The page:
Sterner: The only real difference was that originally I saw the book as being only for musicians or people who wanted to become a musician. In my business I saw so many people both young and old begin and quit the journey of learning a musical instrument. I felt I could have a positive impact on that with what I had learned. As I began writing the book I realized that I used the same information all day long in everything I did. It was just who I was at that point so the book had to be about life in general.

Morris: What are the defining characteristics of a Practicing Mind?

Sterner: The Practicing Mind is quiet, It is not silent though because any activity contains thoughts. It is absorbed in the present moment. This comes from an awareness of the goal but at the same time a detachment from the moment it will be reached. Attachment to the goal which always pulls us out of the present moment comes from a false sense that we are incomplete in this moment, a sense of there is a perfect place and I am not there. That place is outside myself, in the future, not here and not now and once I reach that place this feeling will go away and I will be happy. It’s odd that no matter how many times we are shown that this mindset is a very unproductive paradigm we continue to cling to it.

Morris: For decades, K. Anders Ericsson and his colleagues at Florida State University have conducted research on peak performance. The results thus far suggest that, with rare exception, peak performance requires at least 10,000 hours of “deliberate” (i.e. disciplined, focused, intense, and iterative) practice under strict, expert supervision. Such an investment of time and effort does not [begin italics] guarantee [end italics] peak performance, Ericsson acknowledges, but is almost impossible to achieve without it.

Your own thoughts about all this?

Sterner: What I notice immediately is the focus on numbers which can create a paradox. Speaking from my perspective that kind of information though it may be interesting and true, knowing it does not serve to create or inspire peak performance. What I mean is that if you say to someone in order to do this “well” one thing you should understand is that you will have to do it at least 10,000 times under strict supervision, that immediately sets up an attachment to the “goal” of 10,000 repetitions which pulls you out of the process of just being in this moment and repeating whatever you are working on. Thoughts like “I have only done this oh gee I don’t know, maybe 350 times and I have so far to go before I develop and proficiency” Or “I have done this over 4000 thousand times. I should be better at this by now” are almost inevitable.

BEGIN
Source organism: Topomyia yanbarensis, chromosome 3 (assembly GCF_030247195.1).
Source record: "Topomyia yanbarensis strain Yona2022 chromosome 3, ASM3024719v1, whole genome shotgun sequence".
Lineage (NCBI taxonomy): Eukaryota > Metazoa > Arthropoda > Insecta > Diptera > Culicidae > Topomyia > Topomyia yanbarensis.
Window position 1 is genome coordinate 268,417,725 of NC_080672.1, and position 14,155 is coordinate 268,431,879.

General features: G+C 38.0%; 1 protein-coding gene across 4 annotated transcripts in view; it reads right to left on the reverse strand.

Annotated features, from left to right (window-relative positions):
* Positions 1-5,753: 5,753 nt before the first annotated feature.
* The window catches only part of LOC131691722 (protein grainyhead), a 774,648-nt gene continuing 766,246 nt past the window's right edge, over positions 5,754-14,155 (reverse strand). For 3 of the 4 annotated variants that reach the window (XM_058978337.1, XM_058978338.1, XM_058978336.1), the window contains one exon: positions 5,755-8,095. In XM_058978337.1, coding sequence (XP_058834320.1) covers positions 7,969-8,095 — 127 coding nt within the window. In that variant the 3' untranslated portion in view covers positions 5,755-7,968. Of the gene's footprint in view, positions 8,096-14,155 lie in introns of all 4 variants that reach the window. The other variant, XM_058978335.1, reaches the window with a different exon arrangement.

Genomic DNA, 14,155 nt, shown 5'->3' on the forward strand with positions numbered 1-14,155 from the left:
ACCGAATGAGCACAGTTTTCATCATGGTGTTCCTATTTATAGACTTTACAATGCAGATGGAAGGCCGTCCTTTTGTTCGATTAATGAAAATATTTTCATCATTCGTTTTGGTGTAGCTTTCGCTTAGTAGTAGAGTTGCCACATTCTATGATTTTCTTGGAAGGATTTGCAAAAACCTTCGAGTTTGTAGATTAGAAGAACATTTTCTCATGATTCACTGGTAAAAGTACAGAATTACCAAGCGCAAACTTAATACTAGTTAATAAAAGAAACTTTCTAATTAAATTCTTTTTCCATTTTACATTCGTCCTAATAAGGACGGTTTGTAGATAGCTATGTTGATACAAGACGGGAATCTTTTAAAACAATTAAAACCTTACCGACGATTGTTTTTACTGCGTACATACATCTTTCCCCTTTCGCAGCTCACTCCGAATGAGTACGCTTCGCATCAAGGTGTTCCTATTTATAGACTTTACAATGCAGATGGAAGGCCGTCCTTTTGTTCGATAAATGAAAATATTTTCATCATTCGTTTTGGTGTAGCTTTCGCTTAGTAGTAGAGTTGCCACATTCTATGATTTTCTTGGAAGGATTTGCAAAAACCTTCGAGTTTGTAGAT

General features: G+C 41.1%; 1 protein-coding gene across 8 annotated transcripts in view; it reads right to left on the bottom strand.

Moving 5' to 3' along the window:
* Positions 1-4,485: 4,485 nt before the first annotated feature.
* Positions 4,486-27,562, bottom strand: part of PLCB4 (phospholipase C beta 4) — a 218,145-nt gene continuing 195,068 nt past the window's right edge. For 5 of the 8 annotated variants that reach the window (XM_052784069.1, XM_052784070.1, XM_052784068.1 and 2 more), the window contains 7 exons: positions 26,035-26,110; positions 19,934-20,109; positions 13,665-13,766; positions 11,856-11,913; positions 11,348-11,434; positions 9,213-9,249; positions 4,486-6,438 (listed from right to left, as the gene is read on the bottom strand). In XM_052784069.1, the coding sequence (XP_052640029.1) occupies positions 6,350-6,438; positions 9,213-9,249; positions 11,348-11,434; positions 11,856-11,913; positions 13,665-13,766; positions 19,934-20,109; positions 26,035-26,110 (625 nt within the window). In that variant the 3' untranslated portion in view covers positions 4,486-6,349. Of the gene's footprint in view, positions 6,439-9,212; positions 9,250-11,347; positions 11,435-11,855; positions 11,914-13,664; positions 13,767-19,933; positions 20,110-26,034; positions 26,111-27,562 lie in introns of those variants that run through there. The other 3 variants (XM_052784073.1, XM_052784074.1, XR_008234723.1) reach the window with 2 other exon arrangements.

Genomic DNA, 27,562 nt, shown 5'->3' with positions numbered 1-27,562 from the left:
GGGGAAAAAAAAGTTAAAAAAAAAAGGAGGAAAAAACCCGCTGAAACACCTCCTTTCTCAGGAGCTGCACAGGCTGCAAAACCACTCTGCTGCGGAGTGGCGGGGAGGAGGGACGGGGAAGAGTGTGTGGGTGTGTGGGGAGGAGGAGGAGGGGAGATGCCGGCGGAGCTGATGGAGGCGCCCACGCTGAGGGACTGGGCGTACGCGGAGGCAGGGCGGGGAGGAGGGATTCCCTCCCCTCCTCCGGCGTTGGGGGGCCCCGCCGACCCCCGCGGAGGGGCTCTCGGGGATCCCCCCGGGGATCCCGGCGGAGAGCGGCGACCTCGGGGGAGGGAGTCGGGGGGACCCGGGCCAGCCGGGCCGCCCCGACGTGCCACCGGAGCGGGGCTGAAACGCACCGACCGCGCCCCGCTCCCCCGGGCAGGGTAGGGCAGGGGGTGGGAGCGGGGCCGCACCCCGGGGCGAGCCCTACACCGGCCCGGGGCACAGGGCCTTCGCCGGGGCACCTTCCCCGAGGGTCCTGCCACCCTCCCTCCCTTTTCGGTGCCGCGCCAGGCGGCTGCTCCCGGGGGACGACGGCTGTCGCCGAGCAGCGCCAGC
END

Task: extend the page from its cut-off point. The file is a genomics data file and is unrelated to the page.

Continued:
I recently finished a lecture at a music university and that was one of the comments a faculty member shared with me. She had a student who was repeatedly in her office in tears because she (the student) felt like she was working daily at their art and not improving. The faculty said I couldn’t get her to let go of the whole concept of so many repetitions will equal this or that. Just immerse yourself in the process of repeating.

I’m also not sure how to define an “expert”. I studied golf under three different “experts”. All had the same credentials but only one was able to really communicate to me in a manner that worked and so I progressed. The many repetitions I made with the other two coaches did not produce the same progress as fewer repetitions with the one coach did. The same was true in my music training as I studied under several people.

Certainly one of the most important parts of that information is the word “deliberate”. To be deliberate to me means that you are working in the present moment with a specific intention and that will definitely speed the brain’s learning curve.

Morris: Why did you select the journey metaphor when explaining the process by which to develop a practicing mind?

Sterner: That’s because the “journey” IS goal. I am a sailor and a fellow sailor once said to me “when you get out of the marina you have reached your destination”. That’s because the process of sailing is WHY you are there. The arbitrary “destination” for that day’s sail is just to give you some place to go so you can experience the “process of sailing”…reading the wind, watching the sunlight on the sea, challenging and increasing your skills. I have said this before. You can curse the speed of the boat as not moving fast enough or relax and enjoy the experience that is all around you. The 50 miles distance you will travel to the port stays the same. It’s your choice.

Morris: What have been the most valuable lessons that you’ve learned from playing golf that you could apply when engaged in other activities and facing other challenges?

Sterner: The absolute beauty of golf is that it is a perfect metaphor for life. In a single round of golf you can experience so many things. Disappointment, fear, anger, embarrassment, elation, self-doubt and on and on are waiting for you. They are all part of a round of golf and anyone who has played the game knows this. Because of this Golf offers you the opportunity to both learn to be aware of how you are processing your experiences  moment to moment and how to increase your skill level at handling difficult situations all within the safety of a “game” that only asks you for 4 to 5 hours of time before it lets you off the hook.